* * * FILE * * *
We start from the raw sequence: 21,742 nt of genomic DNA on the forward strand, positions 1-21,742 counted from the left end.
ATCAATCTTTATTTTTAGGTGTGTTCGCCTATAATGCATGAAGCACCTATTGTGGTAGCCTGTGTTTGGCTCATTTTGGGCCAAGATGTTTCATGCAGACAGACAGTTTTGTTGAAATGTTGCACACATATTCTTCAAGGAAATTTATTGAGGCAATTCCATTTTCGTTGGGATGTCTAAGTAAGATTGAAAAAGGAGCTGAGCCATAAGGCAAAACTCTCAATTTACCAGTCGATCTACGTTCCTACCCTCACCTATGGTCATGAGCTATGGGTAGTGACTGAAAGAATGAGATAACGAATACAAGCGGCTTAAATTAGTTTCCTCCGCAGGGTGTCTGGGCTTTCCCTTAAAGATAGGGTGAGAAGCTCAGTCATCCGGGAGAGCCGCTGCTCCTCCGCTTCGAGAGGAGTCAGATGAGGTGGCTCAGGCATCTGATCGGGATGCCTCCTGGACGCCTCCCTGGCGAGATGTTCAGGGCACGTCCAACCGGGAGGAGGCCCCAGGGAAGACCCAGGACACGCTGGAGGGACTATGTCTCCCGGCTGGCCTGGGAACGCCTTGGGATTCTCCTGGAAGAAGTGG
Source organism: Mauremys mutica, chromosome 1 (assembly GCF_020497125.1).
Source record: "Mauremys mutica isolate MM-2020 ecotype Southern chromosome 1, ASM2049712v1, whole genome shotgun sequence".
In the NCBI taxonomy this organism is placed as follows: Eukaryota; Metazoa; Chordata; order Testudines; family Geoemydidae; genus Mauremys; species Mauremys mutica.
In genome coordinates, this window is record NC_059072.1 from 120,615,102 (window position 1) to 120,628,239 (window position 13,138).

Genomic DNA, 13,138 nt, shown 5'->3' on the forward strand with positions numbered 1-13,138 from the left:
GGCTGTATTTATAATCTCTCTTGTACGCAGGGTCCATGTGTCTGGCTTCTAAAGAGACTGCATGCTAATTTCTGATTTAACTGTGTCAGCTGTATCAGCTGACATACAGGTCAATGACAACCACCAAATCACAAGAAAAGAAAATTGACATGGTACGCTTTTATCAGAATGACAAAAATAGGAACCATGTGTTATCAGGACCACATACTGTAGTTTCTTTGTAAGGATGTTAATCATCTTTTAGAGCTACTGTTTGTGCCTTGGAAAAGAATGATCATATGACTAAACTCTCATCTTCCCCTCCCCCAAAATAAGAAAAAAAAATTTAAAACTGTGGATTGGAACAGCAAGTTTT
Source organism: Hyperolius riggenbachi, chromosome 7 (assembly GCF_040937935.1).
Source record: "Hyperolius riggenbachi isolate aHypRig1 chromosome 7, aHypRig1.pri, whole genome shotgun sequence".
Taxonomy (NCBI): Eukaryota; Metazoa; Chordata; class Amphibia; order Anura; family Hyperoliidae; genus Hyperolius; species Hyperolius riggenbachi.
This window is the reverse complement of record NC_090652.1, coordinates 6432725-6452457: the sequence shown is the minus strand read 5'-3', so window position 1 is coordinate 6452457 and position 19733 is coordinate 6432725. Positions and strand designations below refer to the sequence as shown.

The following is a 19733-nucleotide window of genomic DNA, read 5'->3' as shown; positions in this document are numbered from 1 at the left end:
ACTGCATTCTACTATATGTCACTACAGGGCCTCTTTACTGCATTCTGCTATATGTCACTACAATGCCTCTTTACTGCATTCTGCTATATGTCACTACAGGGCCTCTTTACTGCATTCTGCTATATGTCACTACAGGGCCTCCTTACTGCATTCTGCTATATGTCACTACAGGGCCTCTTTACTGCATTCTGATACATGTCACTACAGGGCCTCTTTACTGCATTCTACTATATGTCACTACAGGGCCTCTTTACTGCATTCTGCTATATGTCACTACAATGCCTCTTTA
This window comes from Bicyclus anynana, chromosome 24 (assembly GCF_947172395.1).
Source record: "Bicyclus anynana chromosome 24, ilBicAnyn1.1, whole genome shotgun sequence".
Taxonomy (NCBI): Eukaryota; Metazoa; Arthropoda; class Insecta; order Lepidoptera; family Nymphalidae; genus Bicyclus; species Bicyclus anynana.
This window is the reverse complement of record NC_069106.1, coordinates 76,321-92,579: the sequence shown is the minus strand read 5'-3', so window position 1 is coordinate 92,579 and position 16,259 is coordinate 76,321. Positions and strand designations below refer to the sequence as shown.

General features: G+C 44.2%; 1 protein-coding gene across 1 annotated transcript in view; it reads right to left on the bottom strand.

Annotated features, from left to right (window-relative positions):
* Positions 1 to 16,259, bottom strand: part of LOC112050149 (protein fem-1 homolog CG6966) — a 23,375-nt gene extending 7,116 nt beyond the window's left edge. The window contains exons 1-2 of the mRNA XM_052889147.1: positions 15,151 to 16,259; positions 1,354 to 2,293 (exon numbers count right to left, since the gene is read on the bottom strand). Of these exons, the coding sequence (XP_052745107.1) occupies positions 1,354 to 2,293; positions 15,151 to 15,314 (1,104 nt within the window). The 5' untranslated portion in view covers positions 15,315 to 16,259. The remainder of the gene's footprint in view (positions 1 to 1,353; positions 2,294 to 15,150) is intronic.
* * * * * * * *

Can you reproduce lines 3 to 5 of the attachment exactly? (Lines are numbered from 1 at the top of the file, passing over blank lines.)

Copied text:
Source organism: Mauremys mutica, chromosome 1 (assembly GCF_020497125.1).
Source record: "Mauremys mutica isolate MM-2020 ecotype Southern chromosome 1, ASM2049712v1, whole genome shotgun sequence".
In the NCBI taxonomy this organism is placed as follows: Eukaryota; Metazoa; Chordata; order Testudines; family Geoemydidae; genus Mauremys; species Mauremys mutica.